What we need is more collaboration not more competition

Collaboration not Competition –

guest post by David C Roberts

Whilst competition may bring the illusion of short term gains it must now be avoided in favour of an approach that makes the very best possible use of the limited resources that will be available to us all in the coming years.In my experience of working with organisations over the last 30 years it has become clear to me that when individuals, teams, organisations, and even governments collaborate great things can be achieved.

Lets have a look at a few examples of how collaboration works to improve the everyday life of citizens:

Healthcare – If you were under the surgeons knife would you want the team striving to save your life to be working together as a unit or to be in competition with each other?  Just close your eyes for a few moments and imagine what would happen if the theatre team behaved in the way that you, or some of your colleagues, do.

Innovation – How many of the great inventions of our time have been developed by an individual working alone? Not many.  I can, however, think of many examples of innovations that have been achieved by team working: The motor car; insulin; space travel; champions league football –
all of these have been achieved as a result of collaboration over a sustained period of time.

Community – Great communities are forged by individuals forming groups for the benefit of all. Great communities never consist of individuals working for personal gain.

Encouraging collaboration and co-operation is the responsibility of all of us and in particular the responsibility of senior management.  At home this is the job of parents, at school it is the job of the teachers, and at work it is the primary responsibility of the senior management team- the leaders.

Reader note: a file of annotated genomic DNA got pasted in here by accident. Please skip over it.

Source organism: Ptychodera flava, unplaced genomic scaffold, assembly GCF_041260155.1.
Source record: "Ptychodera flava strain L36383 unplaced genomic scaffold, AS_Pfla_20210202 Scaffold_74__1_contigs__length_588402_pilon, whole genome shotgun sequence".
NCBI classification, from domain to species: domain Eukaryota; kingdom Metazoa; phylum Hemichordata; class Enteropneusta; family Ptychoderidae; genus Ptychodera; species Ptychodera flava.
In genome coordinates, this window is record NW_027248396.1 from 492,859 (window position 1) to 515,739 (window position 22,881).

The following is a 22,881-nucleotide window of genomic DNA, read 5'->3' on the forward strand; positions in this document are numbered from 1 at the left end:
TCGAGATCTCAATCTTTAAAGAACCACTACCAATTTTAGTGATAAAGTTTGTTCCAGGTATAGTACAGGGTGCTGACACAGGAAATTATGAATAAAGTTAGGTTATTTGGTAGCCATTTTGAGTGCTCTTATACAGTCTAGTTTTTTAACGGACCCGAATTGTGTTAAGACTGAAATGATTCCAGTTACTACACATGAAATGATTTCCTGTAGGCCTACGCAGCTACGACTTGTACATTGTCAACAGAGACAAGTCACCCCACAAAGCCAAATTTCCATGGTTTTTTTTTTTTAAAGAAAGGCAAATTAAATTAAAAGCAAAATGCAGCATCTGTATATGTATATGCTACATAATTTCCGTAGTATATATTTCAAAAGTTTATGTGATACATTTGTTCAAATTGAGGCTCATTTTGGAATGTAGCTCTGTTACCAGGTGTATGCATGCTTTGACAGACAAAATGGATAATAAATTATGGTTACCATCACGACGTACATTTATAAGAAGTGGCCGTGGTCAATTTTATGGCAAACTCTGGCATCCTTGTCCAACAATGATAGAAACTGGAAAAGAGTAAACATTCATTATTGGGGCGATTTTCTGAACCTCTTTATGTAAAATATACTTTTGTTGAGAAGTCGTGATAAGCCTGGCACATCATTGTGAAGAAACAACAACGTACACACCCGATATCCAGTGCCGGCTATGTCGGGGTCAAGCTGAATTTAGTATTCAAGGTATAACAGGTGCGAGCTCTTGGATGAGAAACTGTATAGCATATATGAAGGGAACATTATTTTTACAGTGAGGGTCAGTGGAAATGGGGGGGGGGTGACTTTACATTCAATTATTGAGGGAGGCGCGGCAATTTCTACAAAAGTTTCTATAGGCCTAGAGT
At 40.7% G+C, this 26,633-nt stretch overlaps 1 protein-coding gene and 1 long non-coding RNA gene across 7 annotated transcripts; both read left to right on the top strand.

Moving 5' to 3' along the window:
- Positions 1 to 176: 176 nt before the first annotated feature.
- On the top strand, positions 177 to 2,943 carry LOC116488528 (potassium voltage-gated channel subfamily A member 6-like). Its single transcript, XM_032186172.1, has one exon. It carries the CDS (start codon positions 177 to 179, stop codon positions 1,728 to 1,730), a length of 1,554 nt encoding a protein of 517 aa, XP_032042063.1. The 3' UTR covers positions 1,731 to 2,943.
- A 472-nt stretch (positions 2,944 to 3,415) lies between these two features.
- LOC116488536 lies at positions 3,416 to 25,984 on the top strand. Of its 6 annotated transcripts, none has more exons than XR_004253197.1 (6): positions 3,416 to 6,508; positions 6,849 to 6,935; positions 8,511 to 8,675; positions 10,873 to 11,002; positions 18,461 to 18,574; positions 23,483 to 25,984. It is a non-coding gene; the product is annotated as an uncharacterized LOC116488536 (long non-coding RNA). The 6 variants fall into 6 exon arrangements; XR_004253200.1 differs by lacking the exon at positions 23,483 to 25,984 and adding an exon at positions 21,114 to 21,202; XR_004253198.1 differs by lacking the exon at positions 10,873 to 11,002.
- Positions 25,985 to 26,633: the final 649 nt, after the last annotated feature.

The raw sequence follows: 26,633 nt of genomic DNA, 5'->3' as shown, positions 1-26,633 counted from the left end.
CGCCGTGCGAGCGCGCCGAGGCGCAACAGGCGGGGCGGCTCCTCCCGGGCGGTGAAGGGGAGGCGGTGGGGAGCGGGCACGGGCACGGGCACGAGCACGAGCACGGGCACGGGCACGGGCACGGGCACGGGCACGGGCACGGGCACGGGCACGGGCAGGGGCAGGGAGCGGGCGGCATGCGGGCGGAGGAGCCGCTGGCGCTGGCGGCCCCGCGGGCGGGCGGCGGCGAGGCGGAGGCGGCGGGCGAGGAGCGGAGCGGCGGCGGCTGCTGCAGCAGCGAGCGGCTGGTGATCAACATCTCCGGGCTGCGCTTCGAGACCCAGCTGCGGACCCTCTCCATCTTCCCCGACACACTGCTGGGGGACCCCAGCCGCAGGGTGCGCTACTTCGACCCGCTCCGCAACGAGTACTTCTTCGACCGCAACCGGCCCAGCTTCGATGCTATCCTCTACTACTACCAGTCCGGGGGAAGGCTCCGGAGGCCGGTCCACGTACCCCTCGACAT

How can we do this?

When organisations reward and recognise people for individual achievements then the organisation unwittingly or wittingly undermines collaboration. A strategy for ensuring collaboration may include the following charachteristics, which were identified by Will and Kenneth Hopper, that the early Puritan migrants to America found so effective.

First, the organisation needs crystal clarity as to its purpose; secondly, there needs to be an acceptance that the group is much more important than the individual; third, those leading should only be leading if they have a thorough understanding of the organisation –  also known as domain knowledge; fourth the organisation needs to galvanise its resources; and finally new technology needs to be embraced.

It will come as no suprise that once these charachteristics were abandoned in favour of short term individual greed the current financial crisis ensued.

This post was inspired by the following publications.
The Times Business Book of the Year Will and Ken Hoppper’s The Puritan Gift

David Roberts works to help individuals, teams, organisations, and communities  collaborate and achieve more. He can be contacted by email at david@wentworthjones.com

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